Subscene that assumes GMs will hack but that strongly values design

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  • Ah, thanks a lot Sandra, I'm getting it little by little now. Hmm you wrote before that you use markdown to write your posts here on SG, would that mean that we could post bit rules in markdown here and pm either you or Rob a pull request?
  • I'd be perfectly happy with Google Docs, myself, but I'm not really sure what kind of publishing model y'all are thinking about. I think Git is strictly for people with programming background, and not everyone has that.
  • WM: I write in Markdown but convert to HTML before posting (and fix the blockquotes).

    But yeah, good idea. Rob, we can just as easily import things from posts, if the license is kosher.

    Upstart: well, Google Docs excludes me. But, maybe that's a feature.
    I just don't want to deal with Google as a central authority + it is too slow on my old computer.
  • Obviously it's not a feature. :) But does the publishing platform matter, if you have a license to take a text and edit that?
  • People just putting text up w/ license is something we can work with. But repos are still a good idea.

    There's an affordance to hacking there, that's psychological more than practical but there is a practical aspect as well.
  • edited July 2017
    I totally see why somebody might not want to bother with git for their own work, because the learning cliff curve can be steep and the value added when mostly working alone often negligible.

    Here are my personal idea of how to support/be a part of this design scene without necessarily using git:

    1. Explicit permissive license.

    If you write something you want to make easy for other people to use, slap a permissive license on it and make that explicit when publishing it wherever you do.

    2. Easily importable/resusable publishing format.

    As (1), but additionally to the pdf/website/130 foot mural painted on the side of a bulding somewhere as a publishing venue, you also have a file to download linked that allows to get at your work easily and makes importing it into other work fast and as hassle-free as possible. For text, this probably means a plain text file instead of/in addition to a pdf or website. (For images some losslessly compressed high-DPI format, etc.)

    3. Added Markup.

    As (2), but additionally the text has markup added to detail layout, seperate text passages from headlines, and so on. This could be Markup (Which is really easy to use.) but it could also be some other kinds, as long as it's somewhat widely used and/or easily converted to whatever markup a potential recipient might need. (The formats pandoc understands are probably fine.)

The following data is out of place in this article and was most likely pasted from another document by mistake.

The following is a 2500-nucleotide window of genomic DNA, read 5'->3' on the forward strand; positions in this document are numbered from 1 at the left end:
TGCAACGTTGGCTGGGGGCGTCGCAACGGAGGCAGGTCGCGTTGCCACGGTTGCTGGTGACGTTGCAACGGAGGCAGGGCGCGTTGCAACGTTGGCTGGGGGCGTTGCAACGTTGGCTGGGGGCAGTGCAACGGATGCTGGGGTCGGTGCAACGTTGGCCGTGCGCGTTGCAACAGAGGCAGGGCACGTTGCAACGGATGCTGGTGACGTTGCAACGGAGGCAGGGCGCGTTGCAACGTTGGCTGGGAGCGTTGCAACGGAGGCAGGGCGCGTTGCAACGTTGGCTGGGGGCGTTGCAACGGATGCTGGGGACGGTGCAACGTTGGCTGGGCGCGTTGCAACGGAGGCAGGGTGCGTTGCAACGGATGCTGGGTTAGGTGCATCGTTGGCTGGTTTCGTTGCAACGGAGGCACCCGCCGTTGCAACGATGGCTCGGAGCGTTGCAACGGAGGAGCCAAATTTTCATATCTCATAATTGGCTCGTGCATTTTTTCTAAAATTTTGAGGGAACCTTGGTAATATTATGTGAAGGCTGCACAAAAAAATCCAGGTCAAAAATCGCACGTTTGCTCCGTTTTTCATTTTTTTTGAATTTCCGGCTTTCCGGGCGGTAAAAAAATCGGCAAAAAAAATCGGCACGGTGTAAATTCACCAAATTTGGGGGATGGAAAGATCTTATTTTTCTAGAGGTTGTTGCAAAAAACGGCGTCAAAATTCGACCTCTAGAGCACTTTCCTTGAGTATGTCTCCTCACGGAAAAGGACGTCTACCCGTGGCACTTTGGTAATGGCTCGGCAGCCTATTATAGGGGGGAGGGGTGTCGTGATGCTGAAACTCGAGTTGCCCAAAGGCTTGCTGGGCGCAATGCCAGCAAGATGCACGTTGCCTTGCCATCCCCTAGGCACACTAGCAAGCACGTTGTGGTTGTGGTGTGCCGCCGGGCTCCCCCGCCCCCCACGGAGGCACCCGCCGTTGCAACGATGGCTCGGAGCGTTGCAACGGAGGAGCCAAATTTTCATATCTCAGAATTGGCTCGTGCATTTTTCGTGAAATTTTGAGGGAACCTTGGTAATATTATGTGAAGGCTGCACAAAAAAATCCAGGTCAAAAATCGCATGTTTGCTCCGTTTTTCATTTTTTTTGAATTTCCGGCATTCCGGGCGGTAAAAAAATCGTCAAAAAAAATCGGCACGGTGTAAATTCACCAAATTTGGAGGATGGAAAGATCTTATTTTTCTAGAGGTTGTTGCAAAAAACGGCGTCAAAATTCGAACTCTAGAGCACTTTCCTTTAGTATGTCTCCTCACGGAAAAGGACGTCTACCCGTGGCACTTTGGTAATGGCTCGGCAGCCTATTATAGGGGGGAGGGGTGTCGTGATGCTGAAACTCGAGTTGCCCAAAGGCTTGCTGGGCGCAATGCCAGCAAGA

(Roughly ordered by work necessary and value added.)

    Work published under a permissive licence and in an easily reusable format would IMO be a great step to do, without ever needing to touch anything like git or Markdown.

    And if somebody later-on decides to try their hand at those things, these steps would make it that much easier for themselves. :)

  • Work published under a permissive licence and in an easily reusable format would IMO be a great step to do, without ever needing to touch anything like git or Markdown.
    Yes. Once you've done that, it's easy for others to take it from there.

  • Do you guys have any idea of why a git sort of thing hasn't been enacted yet? Is it just that the time hasn't been ripe yet, or is there a dearth of relevant game material? Are all the good games under restrictive licencing, leaving game hackers impotent to express themselves?

    Approaching from a different direction: what game would one prefer to subject to the git treatment, such that people would find it an useful and inspiring thing to do? Presumably you'll want a game with enough meat to it for there to be something to hack. It also needs to be something with some popularity, I presume.
  • edited July 2017
    Do you guys have any idea of why a git sort of thing hasn't been enacted yet? Is it just that the time hasn't been ripe yet, or is there a dearth of relevant game material? Are all the good games under restrictive licencing, leaving game hackers impotent to express themselves?
    I think the Venn diagram overlap of "people who are kinda into git", "people who dig open licenses", "people who like rpgs", "people who like to design games", "people who want to reuse other peoples stuff" and "people who want others to reuse their stuff" is just kinda small-ish, probably.

    Removing the git stuff probably makes it a bit bigger, but it's probably just a niche thing. At least now. Who knows, maybe it will grow. (After all, at some point publishing games as pdfs was new and weird. ¯\_(ツ)_/¯ )
    Approaching from a different direction: what game would one prefer to subject to the git treatment, such that people would find it an useful and inspiring thing to do? Presumably you'll want a game with enough meat to it for there to be something to hack. It also needs to be something with some popularity, I presume.
    I'd love to see the PbtA-ecosystem adopt it, actually.

    Mostly it's that it's the thing I'm currently most interested in, but it also makes sense to me in that PbtA is almost a meta-engine which powers a wide and quite diverse range of games. So we have some people using it for old-school dungeon crawling, others for highly emotional story-gaming, there are diceless variants, etc. but they are all speaking this semi-consistent metalanguage of PbtA, which often comes in almost self-contained chunks that can be recombined to new effect.